New Warhorn Media post by Nathan Alberson:
I decided to listen to this SATM despite the fact that I’m far enough behind on the ceaselessly re-booted Spiderman films that in listening to plot summary elements I had to take a moment to remind myself that Toby Maguire isn’t Spiderman anymore. I hope I don’t encourage his prepared statement trend too much but I found Nathan’s thoughts to be interesting. I’m glad he put them together. “Stories used to be about things…”
Interesting to know what you guys think of this not unrelated commentary from Paul Joseph Watson on film and overall pop-culture and its trajectory. He says some of the same sorts of things and points out some of the realities of moviemaking and the overall processes of the creation of artistic, musical or cultural elements in the “modern” era that seem to magnify some of those ills.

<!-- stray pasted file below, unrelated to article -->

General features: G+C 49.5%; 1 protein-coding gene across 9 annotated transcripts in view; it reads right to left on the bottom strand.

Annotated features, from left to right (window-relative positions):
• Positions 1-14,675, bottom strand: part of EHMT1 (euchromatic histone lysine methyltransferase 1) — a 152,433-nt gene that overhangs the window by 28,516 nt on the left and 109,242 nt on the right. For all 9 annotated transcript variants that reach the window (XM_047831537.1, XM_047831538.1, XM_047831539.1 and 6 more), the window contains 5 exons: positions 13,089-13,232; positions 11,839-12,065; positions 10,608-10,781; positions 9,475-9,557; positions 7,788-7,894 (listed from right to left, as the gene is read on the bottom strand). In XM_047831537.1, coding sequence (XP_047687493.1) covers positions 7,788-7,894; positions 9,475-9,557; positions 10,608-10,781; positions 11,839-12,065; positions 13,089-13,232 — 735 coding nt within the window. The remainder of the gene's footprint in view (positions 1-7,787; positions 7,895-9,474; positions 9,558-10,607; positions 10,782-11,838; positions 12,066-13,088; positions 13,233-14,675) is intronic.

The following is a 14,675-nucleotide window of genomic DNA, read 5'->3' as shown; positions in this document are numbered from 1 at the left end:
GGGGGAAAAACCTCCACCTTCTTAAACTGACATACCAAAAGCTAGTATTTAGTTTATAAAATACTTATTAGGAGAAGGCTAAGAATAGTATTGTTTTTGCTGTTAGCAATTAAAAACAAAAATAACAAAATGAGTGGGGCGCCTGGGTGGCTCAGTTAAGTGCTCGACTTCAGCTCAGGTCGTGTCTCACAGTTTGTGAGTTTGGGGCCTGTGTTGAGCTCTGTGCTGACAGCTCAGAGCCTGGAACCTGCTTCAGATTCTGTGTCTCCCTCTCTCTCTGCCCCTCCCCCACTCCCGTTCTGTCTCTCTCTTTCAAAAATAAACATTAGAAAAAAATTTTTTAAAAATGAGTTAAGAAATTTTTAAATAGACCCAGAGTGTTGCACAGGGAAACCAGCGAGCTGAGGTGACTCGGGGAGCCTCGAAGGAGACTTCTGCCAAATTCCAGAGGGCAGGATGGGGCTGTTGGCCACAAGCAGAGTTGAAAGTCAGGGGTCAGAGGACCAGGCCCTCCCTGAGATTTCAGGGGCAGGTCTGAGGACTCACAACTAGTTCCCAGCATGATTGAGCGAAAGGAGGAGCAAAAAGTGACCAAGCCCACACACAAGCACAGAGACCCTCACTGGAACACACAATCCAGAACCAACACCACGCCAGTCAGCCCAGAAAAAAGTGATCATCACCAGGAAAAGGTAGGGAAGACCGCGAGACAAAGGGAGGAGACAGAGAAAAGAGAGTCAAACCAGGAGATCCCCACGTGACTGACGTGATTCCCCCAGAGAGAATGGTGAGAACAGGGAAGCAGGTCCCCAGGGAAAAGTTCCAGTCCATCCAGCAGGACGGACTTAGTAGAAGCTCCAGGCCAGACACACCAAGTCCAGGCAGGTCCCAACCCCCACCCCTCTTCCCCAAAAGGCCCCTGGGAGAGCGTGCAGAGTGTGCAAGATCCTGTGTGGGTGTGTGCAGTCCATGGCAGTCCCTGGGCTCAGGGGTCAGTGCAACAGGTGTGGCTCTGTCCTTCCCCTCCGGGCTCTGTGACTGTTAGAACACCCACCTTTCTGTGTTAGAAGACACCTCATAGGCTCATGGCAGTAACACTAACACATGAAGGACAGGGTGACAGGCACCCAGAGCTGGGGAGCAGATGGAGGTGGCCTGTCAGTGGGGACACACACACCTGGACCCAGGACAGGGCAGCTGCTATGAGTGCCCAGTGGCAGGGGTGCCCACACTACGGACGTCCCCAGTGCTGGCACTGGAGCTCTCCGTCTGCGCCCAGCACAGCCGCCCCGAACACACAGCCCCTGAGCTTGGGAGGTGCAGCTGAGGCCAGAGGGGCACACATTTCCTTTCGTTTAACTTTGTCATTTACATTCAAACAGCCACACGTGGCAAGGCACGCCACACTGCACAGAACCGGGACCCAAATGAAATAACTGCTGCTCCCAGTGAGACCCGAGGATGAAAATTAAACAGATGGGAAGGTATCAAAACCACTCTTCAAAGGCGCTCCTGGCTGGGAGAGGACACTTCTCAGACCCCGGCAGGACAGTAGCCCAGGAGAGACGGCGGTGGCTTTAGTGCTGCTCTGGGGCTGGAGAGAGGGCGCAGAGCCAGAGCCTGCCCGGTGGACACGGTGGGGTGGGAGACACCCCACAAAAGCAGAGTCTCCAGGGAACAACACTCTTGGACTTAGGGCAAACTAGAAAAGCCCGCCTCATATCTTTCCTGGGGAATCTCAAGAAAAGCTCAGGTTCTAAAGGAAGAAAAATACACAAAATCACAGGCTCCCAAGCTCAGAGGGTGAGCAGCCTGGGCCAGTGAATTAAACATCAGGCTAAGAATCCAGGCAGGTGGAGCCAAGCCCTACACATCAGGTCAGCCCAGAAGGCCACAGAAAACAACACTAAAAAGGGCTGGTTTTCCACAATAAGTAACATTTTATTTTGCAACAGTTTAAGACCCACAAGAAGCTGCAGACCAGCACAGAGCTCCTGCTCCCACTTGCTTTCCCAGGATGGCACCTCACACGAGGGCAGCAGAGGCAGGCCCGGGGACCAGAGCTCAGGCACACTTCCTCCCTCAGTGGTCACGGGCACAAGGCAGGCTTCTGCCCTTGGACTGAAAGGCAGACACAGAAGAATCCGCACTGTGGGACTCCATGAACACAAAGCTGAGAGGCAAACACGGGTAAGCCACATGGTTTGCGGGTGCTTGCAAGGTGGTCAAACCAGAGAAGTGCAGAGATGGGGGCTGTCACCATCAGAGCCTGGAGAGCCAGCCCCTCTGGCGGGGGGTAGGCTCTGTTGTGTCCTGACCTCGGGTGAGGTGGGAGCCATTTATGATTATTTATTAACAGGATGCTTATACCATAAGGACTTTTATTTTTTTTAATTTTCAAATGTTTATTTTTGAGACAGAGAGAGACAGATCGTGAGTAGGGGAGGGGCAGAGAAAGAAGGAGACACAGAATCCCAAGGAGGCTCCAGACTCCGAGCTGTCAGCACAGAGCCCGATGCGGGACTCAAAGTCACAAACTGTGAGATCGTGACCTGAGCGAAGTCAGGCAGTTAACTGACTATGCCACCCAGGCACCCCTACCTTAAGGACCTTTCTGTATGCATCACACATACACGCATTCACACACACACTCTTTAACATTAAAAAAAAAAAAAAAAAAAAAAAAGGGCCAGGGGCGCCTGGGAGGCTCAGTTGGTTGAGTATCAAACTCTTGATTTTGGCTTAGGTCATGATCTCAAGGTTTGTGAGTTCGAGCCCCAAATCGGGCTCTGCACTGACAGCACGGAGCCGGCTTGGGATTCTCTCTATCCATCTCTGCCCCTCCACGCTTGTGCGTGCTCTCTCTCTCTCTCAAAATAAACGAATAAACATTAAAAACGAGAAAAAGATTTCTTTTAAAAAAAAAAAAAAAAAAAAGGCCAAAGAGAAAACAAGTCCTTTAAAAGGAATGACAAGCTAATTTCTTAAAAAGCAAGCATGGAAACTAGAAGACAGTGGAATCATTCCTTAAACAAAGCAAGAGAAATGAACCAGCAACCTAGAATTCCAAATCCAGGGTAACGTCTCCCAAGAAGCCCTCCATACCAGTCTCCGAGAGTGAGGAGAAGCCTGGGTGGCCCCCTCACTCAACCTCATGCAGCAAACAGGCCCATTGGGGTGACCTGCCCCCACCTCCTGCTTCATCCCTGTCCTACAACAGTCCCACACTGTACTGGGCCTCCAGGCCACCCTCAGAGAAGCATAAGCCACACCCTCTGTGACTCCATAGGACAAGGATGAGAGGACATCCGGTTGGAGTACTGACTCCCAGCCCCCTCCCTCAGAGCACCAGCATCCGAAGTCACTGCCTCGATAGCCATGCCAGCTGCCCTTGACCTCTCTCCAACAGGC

Disclaimer/Warning:Brief harsh language usage
FWIW, Watson has some really interesting things to say about modern architecture in addition to modern art, both searchable on YouTube. Rather depressing though, he certainly doesn’t present the basis for the only true antidote to heal a society and its culture from the roots outward. Watson makes me think of the dynamics of the re-emergence of older ideas (sans-gospel and Jesus Christ) in reaction to the dying culture. Rejecting modern culture in ways that would make one friendly to Marcus Aurelius isn’t just for the occasional weird, well read mechanic somewhere or other. Nowadays it’s for the internet-savvy young “Zoomers” as well.